Overview of Ibn Tulun Mosque
Ibn Tulun Mosque is not an ordinary Mosque, it’s one of the oldest and largest Mosques in the world as it contains an unbelievable amount of history, beauty, and elegance. Ibn Tulun Mosque is known for being the best-preserved mosque in Egypt, Cairo’s oldest intact functioning Islamic monument and one of the most important historical and architectural achievement in Muslim civilization. It was built by the Emir Ahmed Ibn Tulun who ruled Egypt from 868 to 883A.D under the rule of the Abbasid Caliph. After taking control of Egypt, he founded a new city called Al-Qata’I on a rocky outcrop said to be the landing site of Noah’s Ark. In May 879 C.E, The construction of a palace complex, a hippodrome, large mosque named after him was completed. The mosque of Ibn Tulun considered being one of the most famous Cairo tourist attractions, that you can’t be missed during your trips to Egypt.
Components of Ibn Tulun Mosque
Ibn Tulun Mosque is built on a 26,318 sqm, which makes it the third largest mosque in the world. Ibn Tulun drew inspiration from the ancient Mosque of Samarra (Iraq) in his homeland. The mosque has a square shape 162 meters long, a total number of 42 doors and consists of three main sections, the praying hall which hold the breathtaking the mihrab and minbar, the beautifully decorated courtyard and the open extensions (wall battlements) that surround the mosque and works as a barrier between the streets and the religious space inside. The mosque and the arches of the courtyard are decorated with some impressive designs in carved stucco and wood. The internal decoration of the mosque was out of this world as some of the decoration patterns can be traced back to the Hellenic and Sassanian era, on the windows and the arcades a combination of floral and geometrical patterns can be found. Ibn Tulun Mosque also had a magical calligraphy works on the high section of the walls, the internal frames of the windows and the mihrab. The minaret is modeled after the minarets of the famous city of Samarra, with a beautiful spiral staircase around the outside which makes it the only one of its kind in Egypt. The mosque was restored couple times through history, notably between 1296 and 1299 A.D and most recently in 1890 when the entire Mosque was completely restored.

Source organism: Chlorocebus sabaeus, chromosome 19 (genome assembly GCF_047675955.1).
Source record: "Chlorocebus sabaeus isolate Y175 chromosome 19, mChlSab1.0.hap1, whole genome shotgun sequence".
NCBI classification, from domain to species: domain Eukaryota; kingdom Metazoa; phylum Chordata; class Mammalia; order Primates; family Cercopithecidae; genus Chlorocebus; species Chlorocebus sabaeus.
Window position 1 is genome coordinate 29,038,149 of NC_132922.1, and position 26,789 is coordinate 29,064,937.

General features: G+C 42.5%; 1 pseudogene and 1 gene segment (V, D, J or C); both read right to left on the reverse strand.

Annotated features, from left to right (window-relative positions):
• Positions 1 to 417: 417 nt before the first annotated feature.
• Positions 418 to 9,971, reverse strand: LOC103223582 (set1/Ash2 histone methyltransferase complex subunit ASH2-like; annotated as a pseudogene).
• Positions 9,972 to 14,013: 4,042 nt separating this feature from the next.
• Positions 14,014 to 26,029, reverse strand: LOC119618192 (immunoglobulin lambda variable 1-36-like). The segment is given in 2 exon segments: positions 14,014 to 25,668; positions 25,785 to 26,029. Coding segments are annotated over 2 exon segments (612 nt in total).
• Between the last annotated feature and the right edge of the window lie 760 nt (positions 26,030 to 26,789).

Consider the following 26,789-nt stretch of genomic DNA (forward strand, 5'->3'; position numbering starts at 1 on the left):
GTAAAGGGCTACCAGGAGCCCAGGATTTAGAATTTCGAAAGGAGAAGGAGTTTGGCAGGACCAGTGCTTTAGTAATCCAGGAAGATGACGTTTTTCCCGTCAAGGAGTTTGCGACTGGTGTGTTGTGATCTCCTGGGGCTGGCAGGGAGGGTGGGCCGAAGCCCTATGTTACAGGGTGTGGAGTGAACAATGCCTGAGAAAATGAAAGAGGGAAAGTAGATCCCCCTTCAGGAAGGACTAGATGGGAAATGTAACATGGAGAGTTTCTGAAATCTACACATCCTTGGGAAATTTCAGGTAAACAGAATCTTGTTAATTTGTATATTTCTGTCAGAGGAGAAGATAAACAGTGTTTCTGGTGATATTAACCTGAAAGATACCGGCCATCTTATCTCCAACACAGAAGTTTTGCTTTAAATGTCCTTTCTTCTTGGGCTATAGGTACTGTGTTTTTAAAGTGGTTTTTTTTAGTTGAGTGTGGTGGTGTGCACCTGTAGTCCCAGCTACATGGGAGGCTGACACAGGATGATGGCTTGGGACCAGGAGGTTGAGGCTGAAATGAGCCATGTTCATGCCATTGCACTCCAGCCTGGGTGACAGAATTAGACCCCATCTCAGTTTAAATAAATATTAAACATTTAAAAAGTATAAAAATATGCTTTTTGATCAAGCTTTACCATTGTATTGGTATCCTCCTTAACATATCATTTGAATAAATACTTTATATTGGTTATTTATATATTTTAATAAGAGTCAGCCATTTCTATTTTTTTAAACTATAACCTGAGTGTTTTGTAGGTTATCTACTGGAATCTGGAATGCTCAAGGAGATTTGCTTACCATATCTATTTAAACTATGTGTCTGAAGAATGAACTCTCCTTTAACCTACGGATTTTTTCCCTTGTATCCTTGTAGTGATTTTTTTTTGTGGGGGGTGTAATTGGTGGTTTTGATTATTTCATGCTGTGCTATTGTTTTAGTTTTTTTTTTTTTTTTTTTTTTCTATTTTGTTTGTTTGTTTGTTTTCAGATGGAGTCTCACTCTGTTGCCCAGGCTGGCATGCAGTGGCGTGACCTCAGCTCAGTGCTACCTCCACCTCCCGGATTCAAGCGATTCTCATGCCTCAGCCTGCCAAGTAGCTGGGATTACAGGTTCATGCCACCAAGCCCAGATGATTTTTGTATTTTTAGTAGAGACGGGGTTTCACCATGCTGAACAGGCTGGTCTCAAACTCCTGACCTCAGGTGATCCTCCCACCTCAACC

The Architecture Influence of Ibn Tulun Mosque
Ibn Tulun Mosque is a rare example where Europeans openly admitted its influence on the development of architecture beyond Islamic boundaries as it was the first recorded instance of the systematic adoption of piers to carry the arcades and the roof as an alternative to columns. The mosque was also the first building where the pointed arch was used constructively and systematically. Elements as the pointed arch, the wall battlements and the piers became essential ingredients of Gothic architecture. If you are already in Cairo and want to take an exploring tour include visiting Ibn Tulun mosque, then you have to check our Cairo tours that are provided to you best Egypt tours.